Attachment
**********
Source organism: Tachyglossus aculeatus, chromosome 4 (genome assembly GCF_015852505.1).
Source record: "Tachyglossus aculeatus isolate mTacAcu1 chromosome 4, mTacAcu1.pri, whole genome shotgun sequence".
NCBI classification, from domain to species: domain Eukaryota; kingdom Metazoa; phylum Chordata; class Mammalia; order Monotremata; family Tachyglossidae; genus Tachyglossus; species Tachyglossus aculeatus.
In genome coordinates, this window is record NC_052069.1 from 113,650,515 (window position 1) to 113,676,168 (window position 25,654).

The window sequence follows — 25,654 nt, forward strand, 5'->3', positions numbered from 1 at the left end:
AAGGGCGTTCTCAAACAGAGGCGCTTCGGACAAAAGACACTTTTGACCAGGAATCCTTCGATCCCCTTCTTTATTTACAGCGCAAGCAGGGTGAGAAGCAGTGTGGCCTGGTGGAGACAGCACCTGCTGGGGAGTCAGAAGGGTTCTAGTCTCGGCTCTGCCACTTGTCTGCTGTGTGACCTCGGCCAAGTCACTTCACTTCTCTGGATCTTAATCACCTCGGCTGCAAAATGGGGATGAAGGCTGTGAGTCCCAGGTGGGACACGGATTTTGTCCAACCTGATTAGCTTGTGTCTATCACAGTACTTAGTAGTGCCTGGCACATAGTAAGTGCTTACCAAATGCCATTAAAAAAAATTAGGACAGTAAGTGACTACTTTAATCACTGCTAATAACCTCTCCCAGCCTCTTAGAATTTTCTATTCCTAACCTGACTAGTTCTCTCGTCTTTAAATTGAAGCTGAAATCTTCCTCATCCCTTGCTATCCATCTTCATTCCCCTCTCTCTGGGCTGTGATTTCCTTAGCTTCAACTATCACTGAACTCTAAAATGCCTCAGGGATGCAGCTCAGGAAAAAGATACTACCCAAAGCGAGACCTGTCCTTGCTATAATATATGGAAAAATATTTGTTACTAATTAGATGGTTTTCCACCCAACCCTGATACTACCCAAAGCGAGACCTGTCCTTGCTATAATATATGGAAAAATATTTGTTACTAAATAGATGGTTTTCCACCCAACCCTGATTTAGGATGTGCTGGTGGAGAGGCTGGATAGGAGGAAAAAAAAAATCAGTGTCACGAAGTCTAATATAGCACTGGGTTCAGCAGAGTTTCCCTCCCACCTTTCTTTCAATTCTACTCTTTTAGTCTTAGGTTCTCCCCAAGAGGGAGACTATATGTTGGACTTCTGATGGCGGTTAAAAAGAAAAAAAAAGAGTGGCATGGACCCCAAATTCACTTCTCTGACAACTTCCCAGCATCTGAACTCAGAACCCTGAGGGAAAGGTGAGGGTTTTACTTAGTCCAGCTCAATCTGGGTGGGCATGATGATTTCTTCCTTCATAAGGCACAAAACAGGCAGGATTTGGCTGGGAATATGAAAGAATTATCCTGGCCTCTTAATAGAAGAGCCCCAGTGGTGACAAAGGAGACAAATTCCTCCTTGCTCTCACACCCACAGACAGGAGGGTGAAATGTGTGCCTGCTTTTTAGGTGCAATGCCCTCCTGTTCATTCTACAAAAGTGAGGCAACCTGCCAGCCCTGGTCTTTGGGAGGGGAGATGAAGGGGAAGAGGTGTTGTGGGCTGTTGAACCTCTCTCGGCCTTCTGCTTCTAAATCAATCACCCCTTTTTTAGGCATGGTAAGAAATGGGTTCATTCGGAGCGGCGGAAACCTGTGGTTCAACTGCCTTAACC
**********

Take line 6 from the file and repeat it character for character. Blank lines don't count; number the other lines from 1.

AAGGGCGTTCTCAAACAGAGGCGCTTCGGACAAAAGACACTTTTGACCAGGAATCCTTCGATCCCCTTCTTTATTTACAGCGCAAGCAGGGTGAGAAGCAGTGTGGCCTGGTGGAGACAGCACCTGCTGGGGAGTCAGAAGGGTTCTAGTCTCGGCTCTGCCACTTGTCTGCTGTGTGACCTCGGCCAAGTCACTTCACTTCTCTGGATCTTAATCACCTCGGCTGCAAAATGGGGATGAAGGCTGTGAGTCCCAGGTGGGACACGGATTTTGTCCAACCTGATTAGCTTGTGTCTATCACAGTACTTAGTAGTGCCTGGCACATAGTAAGTGCTTACCAAATGCCATTAAAAAAAATTAGGACAGTAAGTGACTACTTTAATCACTGCTAATAACCTCTCCCAGCCTCTTAGAATTTTCTATTCCTAACCTGACTAGTTCTCTCGTCTTTAAATTGAAGCTGAAATCTTCCTCATCCCTTGCTATCCATCTTCATTCCCCTCTCTCTGGGCTGTGATTTCCTTAGCTTCAACTATCACTGAACTCTAAAATGCCTCAGGGATGCAGCTCAGGAAAAAGATACTACCCAAAGCGAGACCTGTCCTTGCTATAATATATGGAAAAATATTTGTTACTAATTAGATGGTTTTCCACCCAACCCTGATACTACCCAAAGCGAGACCTGTCCTTGCTATAATATATGGAAAAATATTTGTTACTAAATAGATGGTTTTCCACCCAACCCTGATTTAGGATGTGCTGGTGGAGAGGCTGGATAGGAGGAAAAAAAAAATCAGTGTCACGAAGTCTAATATAGCACTGGGTTCAGCAGAGTTTCCCTCCCACCTTTCTTTCAATTCTACTCTTTTAGTCTTAGGTTCTCCCCAAGAGGGAGACTATATGTTGGACTTCTGATGGCGGTTAAAAAGAAAAAAAAAGAGTGGCATGGACCCCAAATTCACTTCTCTGACAACTTCCCAGCATCTGAACTCAGAACCCTGAGGGAAAGGTGAGGGTTTTACTTAGTCCAGCTCAATCTGGGTGGGCATGATGATTTCTTCCTTCATAAGGCACAAAACAGGCAGGATTTGGCTGGGAATATGAAAGAATTATCCTGGCCTCTTAATAGAAGAGCCCCAGTGGTGACAAAGGAGACAAATTCCTCCTTGCTCTCACACCCACAGACAGGAGGGTGAAATGTGTGCCTGCTTTTTAGGTGCAATGCCCTCCTGTTCATTCTACAAAAGTGAGGCAACCTGCCAGCCCTGGTCTTTGGGAGGGGAGATGAAGGGGAAGAGGTGTTGTGGGCTGTTGAACCTCTCTCGGCCTTCTGCTTCTAAATCAATCACCCCTTTTTTAGGCATGGTAAGAAATGGGTTCATTCGGAGCGGCGGAAACCTGTGGTTCAACTGCCTTAACC